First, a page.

He's still a badass mofo, man.  Time Out of Mind is brilliant.  & if you want to hear some 12 string guitar playing & singing that sounds impossible,  get Good As I Been To You & World Gone Wrong.  

        As for songwriting, even his bad songs are good!

        I try to make it to as many of his shows as I can.  He really seems to enjoy doing live shows these days.  He dances, chats, & smiles.  It's good to see him happy. He really loves his band, rightly. Those guys can play.

        I passed him down around Chambers Street in NYC, way back when I was about 10 & he was about 20.  He was in his leather jacket, & I thought he looked so cool.  4 or 5 years later he went electric, & that's when I fell in love with him.  Like a Rolling Stone is when I discovered him.  He flung open the doors & I walked in.  There was no turning back, except to check out what he'd done before.  He changed the world.

        The film is awesome.  I was lucky that work was slow last nite & I got to watch the second half.  

        The concept of war is outdated. Dalai Lama

        by x on Wed Sep 28, 2005 at 10:11:55 PM PDT

        [ Parent ]

    •  good article. (none)
      Looking forward to the movie.
  •  What's the title? (none)
    BBCA here in the states doesn't mention Dylan or Scorsese in their short discriptions of tonights shows.

    I get all my data via the "Limbaugh method", I pull it out my ass.

    by Tomtech on Mon Sep 26, 2005 at 05:19:25 PM PDT

    •  The title.. (none)
      ...is No Direction Home. I'll dig up some info from the BBC site and post it here.

      New International Times, the place where Kossacks and the world meet.

      by Welshman on Mon Sep 26, 2005 at 05:23:36 PM PDT

      [ Parent ]

      •  BBC Press Release (none)

        I guess it is OK to give it in full as it is a Press Release taken from this site on which there is a lot more:

        Arena: No Direction Home - Bob Dylan
        Starts Monday 26 September on BBC TWO, accompanied by a Dylan season on BBC FOUR

        Overview

        There is no simple way to tell Bob Dylan's story. The painting is too large. Focus on one small aspect, and you miss the big picture.

        It's a story of American culture in transition, of music in the air, of politics and of art, of literature and of poetry.

        Drawing from hundreds of hours of unseen footage and rare recordings, in-depth interviews and revealing photographs,

        No Direction Home - Bob Dylan, directed by Martin Scorsese, strikes a remarkable balance - telling the story of one man's journey and at the same time placing that story within the greater canvas of human events.

        No Direction Home - Bob Dylan starts in the eye of the hurricane. Bob Dylan, live, 1966 in front of a hostile audience inflamed by his decision to electrify his music.

        There are boos, cat calls, fans streaming out. On stage, in newly discovered footage, is Dylan singing Like a Rolling Stone. It's hard to imagine anyone walking out on this performance, much less booing it.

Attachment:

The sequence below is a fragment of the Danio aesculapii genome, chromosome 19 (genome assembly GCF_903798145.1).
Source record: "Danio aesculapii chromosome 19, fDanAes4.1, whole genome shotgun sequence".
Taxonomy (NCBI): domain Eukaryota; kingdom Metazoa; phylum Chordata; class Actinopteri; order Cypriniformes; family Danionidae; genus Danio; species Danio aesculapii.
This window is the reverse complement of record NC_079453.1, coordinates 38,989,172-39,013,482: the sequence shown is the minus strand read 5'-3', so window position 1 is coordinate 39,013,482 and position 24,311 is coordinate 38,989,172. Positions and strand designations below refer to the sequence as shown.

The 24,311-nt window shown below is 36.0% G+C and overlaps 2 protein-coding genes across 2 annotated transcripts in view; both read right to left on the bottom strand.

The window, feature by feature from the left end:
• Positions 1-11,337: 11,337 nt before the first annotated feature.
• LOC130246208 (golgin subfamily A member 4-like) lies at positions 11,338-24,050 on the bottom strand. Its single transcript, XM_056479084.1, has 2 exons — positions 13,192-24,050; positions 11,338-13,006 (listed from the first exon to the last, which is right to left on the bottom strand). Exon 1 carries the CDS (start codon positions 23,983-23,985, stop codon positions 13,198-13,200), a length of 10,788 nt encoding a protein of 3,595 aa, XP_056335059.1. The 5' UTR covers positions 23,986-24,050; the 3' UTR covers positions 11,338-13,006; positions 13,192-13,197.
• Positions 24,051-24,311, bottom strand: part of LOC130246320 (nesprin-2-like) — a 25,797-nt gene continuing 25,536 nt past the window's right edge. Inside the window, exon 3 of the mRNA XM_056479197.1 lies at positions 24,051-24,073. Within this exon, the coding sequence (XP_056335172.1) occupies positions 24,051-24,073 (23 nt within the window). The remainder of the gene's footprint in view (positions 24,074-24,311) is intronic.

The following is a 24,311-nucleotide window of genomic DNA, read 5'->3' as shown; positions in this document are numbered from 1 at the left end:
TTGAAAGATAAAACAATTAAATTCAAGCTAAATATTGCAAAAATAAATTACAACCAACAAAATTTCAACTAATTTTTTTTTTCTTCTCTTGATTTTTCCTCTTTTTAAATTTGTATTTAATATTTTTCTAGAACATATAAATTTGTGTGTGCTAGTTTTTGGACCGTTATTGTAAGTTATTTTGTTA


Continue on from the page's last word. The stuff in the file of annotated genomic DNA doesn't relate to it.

A story told in flashbacks, No Direction Home: Bob Dylan intertwines the immediacy of Bob Dylan's controversial 1966 tour of the British Isles with his remarkable personal and musical journey.

        Producers: Anthony Wall, Jeff Rosen, Nigel Sinclair, Susan Lacey and Martin Scorsese.

        A production of BBC Arena, Spitfire Pictures, Grey Water Park Productions, thirteen/WNET/PBS, Sikelia Productions.

        In co-production with Vulcan Productions and NHK in association with Box TV.

        Part One (26 September, BBC TWO)

        Part one is a portrait of the artist as a young man. It traces Bob Dylan's journey from a rock'n'roll-loving kid in the Midwest to his arrival as a major musical force in the world of folk music.

        His high school teacher recounts a disastrous rock 'n' roll appearance at the local talent show and a school friend plays one of Dylan's first recorded songs.

        In his own words, Dylan tells viewers how he became smitten with folk music as the story shifts scenes from the iron range in Minnesota to Greenwich Village in New York City.

        An amazing cast of characters is introduced - Dave Van Ronk, the King of the Greenwich Village folk clubs; Joan Baez, the Queen of the folk music world; Allen Ginsberg, America's beat poet laureate.

        And most importantly, the wide range of music that influenced the young Bob Dylan is explored.

        Dylan's fame and notoriety grows, his skill as a performer matures rapidly and the songs begin to pour out: Blowin' in the Wind, Hard Rain's A-Gonna Fall, Masters of War, Don't Think Twice It's All Right and many more.

        Part one ends at what seems to be the dawn of a new generation. Dylan, hands intertwined with musician Pete Seeger, The Freedom Singers and Odetta singing Blowin' in the Wind at the closing night at the Newport Folk Festival in 1963.

        Part Two (27 September, BBC TWO)

        Part two sees the story turn dark.

        At 23, Bob Dylan is already a newsworthy phenomenon, capable of filling Carnegie Hall without ever having a hit song on the radio.

        And with that success come expectations: expectations from the old left to become a political activist, expectations from the media to articulate the concerns of America's youth.